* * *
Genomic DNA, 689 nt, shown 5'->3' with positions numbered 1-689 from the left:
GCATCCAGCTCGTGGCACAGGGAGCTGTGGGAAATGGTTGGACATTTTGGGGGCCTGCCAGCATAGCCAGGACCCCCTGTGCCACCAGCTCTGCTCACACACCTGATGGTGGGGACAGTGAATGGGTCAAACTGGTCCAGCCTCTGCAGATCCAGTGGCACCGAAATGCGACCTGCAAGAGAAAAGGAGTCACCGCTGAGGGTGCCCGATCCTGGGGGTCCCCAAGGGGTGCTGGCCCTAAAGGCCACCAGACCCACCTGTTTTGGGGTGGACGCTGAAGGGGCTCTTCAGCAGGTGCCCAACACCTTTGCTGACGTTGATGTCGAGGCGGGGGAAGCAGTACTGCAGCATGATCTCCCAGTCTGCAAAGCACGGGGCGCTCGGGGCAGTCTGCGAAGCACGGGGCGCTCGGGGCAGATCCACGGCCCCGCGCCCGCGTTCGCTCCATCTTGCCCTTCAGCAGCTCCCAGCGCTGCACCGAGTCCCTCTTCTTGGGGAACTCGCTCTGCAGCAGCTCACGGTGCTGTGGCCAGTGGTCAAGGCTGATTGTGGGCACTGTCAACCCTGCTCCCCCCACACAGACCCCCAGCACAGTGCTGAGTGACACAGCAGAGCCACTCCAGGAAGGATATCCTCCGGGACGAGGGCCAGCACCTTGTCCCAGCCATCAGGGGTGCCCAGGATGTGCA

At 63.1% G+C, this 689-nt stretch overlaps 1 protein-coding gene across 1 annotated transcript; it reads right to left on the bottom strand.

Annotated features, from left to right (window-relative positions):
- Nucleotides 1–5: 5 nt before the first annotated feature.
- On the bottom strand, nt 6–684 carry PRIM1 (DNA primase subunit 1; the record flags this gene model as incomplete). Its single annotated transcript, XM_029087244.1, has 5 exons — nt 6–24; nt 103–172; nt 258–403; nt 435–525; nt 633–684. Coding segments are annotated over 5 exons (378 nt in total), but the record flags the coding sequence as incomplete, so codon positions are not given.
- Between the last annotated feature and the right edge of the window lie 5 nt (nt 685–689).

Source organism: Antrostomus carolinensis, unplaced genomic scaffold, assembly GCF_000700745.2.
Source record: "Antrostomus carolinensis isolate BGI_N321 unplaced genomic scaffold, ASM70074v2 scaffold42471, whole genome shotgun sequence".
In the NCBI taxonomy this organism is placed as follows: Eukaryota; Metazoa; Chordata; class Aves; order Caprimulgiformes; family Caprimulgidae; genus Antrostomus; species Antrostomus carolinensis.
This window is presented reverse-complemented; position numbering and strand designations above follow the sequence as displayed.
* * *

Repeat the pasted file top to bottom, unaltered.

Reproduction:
Genomic DNA, 689 nt, shown 5'->3' with positions numbered 1-689 from the left:
GCATCCAGCTCGTGGCACAGGGAGCTGTGGGAAATGGTTGGACATTTTGGGGGCCTGCCAGCATAGCCAGGACCCCCTGTGCCACCAGCTCTGCTCACACACCTGATGGTGGGGACAGTGAATGGGTCAAACTGGTCCAGCCTCTGCAGATCCAGTGGCACCGAAATGCGACCTGCAAGAGAAAAGGAGTCACCGCTGAGGGTGCCCGATCCTGGGGGTCCCCAAGGGGTGCTGGCCCTAAAGGCCACCAGACCCACCTGTTTTGGGGTGGACGCTGAAGGGGCTCTTCAGCAGGTGCCCAACACCTTTGCTGACGTTGATGTCGAGGCGGGGGAAGCAGTACTGCAGCATGATCTCCCAGTCTGCAAAGCACGGGGCGCTCGGGGCAGTCTGCGAAGCACGGGGCGCTCGGGGCAGATCCACGGCCCCGCGCCCGCGTTCGCTCCATCTTGCCCTTCAGCAGCTCCCAGCGCTGCACCGAGTCCCTCTTCTTGGGGAACTCGCTCTGCAGCAGCTCACGGTGCTGTGGCCAGTGGTCAAGGCTGATTGTGGGCACTGTCAACCCTGCTCCCCCCACACAGACCCCCAGCACAGTGCTGAGTGACACAGCAGAGCCACTCCAGGAAGGATATCCTCCGGGACGAGGGCCAGCACCTTGTCCCAGCCATCAGGGGTGCCCAGGATGTGCA

At 63.1% G+C, this 689-nt stretch overlaps 1 protein-coding gene across 1 annotated transcript; it reads right to left on the bottom strand.

Annotated features, from left to right (window-relative positions):
- Nucleotides 1–5: 5 nt before the first annotated feature.
- On the bottom strand, nt 6–684 carry PRIM1 (DNA primase subunit 1; the record flags this gene model as incomplete). Its single annotated transcript, XM_029087244.1, has 5 exons — nt 6–24; nt 103–172; nt 258–403; nt 435–525; nt 633–684. Coding segments are annotated over 5 exons (378 nt in total), but the record flags the coding sequence as incomplete, so codon positions are not given.
- Between the last annotated feature and the right edge of the window lie 5 nt (nt 685–689).

Source organism: Antrostomus carolinensis, unplaced genomic scaffold, assembly GCF_000700745.2.
Source record: "Antrostomus carolinensis isolate BGI_N321 unplaced genomic scaffold, ASM70074v2 scaffold42471, whole genome shotgun sequence".
In the NCBI taxonomy this organism is placed as follows: Eukaryota; Metazoa; Chordata; class Aves; order Caprimulgiformes; family Caprimulgidae; genus Antrostomus; species Antrostomus carolinensis.
This window is presented reverse-complemented; position numbering and strand designations above follow the sequence as displayed.